It's Hard Loving You Closely | 2015

To “love humanity” is easy…it is difficult to love individuals.

 

   As an Emergency Physician in training, I have tried to help each patient as best I can.  There is a tension between the aspiration for compassion in the abstract and the practice of compassion in the particular.  It is challenging to remain loving in daily life while existing in a world of physical trauma, violence, and emotional distress.  This is one of the fundamental struggles of practicing medicine and part of the reason that I stepped away from my training temporarily.

   During my leave, I returned to painting as a way to touch deeper emotional notes that words couldn’t capture.  As I thought more about my own physical and emotional exhaustion as a medical provider, I saw it as a potent example of something that we all experience, the struggle of loving each other.  It's Hard Loving You Closely is a series in conversation with my training as a physician, juxtaposing experiences of the ideal and the particular.

   At a distance, large swaths of amorphous undulating hues and a warm earth-toned palate combine to create a pleasant, perhaps enticing, impression.  As the viewer approaches, the abstracted texture comes into focus and is markedly less pleasant.   Shapes and patterns hint at exposed muscle, bone, vasculature, and torn flesh.  Warm tones from afar now seem more like blood or skin, the patterns rough and suggestive of suffering or even violence. The chaotic anatomical shapes relate to the imagery that I have encountered daily for several years, it is the visual language of the raw and unfiltered human experiences one faces in the hospital.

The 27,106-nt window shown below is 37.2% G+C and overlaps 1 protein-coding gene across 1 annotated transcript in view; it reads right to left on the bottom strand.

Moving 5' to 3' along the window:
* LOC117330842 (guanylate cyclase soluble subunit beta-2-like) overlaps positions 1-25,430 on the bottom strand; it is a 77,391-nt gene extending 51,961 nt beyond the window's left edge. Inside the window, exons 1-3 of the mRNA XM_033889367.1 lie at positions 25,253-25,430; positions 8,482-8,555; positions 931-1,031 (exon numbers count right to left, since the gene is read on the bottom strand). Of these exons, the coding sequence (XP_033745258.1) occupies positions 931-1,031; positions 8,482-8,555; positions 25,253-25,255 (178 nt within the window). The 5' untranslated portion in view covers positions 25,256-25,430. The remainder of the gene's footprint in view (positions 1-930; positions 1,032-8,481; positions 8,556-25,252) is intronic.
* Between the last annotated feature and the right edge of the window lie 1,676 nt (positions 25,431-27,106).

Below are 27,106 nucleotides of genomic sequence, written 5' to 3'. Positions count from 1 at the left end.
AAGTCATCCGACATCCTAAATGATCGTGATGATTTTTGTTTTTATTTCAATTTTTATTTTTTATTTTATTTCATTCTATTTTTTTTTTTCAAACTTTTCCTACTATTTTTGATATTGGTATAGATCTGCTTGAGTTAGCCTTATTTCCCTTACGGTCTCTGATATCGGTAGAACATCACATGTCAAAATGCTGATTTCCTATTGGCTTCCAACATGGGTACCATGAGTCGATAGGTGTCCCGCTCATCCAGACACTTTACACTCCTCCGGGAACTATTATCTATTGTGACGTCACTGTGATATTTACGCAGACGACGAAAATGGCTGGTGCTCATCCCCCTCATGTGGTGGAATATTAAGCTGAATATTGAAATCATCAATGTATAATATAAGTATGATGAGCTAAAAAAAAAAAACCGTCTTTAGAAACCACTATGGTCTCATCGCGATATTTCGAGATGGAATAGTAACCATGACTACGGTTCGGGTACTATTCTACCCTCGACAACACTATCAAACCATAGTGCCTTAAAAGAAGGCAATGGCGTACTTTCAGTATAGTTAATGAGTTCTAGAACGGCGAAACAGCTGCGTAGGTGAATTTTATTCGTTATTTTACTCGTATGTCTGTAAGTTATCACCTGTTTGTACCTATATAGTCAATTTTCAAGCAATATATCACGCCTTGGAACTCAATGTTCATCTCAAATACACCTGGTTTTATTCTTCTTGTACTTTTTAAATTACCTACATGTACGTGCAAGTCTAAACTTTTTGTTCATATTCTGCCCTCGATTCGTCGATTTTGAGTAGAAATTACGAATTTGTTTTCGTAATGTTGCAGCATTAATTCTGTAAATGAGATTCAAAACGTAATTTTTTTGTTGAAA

How do we resolve the conflict between an idealized state and the unpredictable often unpleasant details of daily life?  Do we turn away?  Perhaps we choose to numb ourselves.  A few may even be able to hold both, the ideal and the particular, as a single and complex emotional note. All of these are processes physicians, consciously or not, use to negotiate their daily experiences.

    Though given a distinctive medical bias by my profession, the themes touched on are broad. How do we love each other when the polished impression from afar gives way to the inevitable flaws and shortcomings of all individuals?  How do we negotiate the difficult details innate in any attempt to help others?  Do we run away physically and emotionally or find appreciation despite the unpleasant?  It is a question of how we navigate compassion, idealism, struggle, and intimacy in our lives – something for which each individual finds their own answer.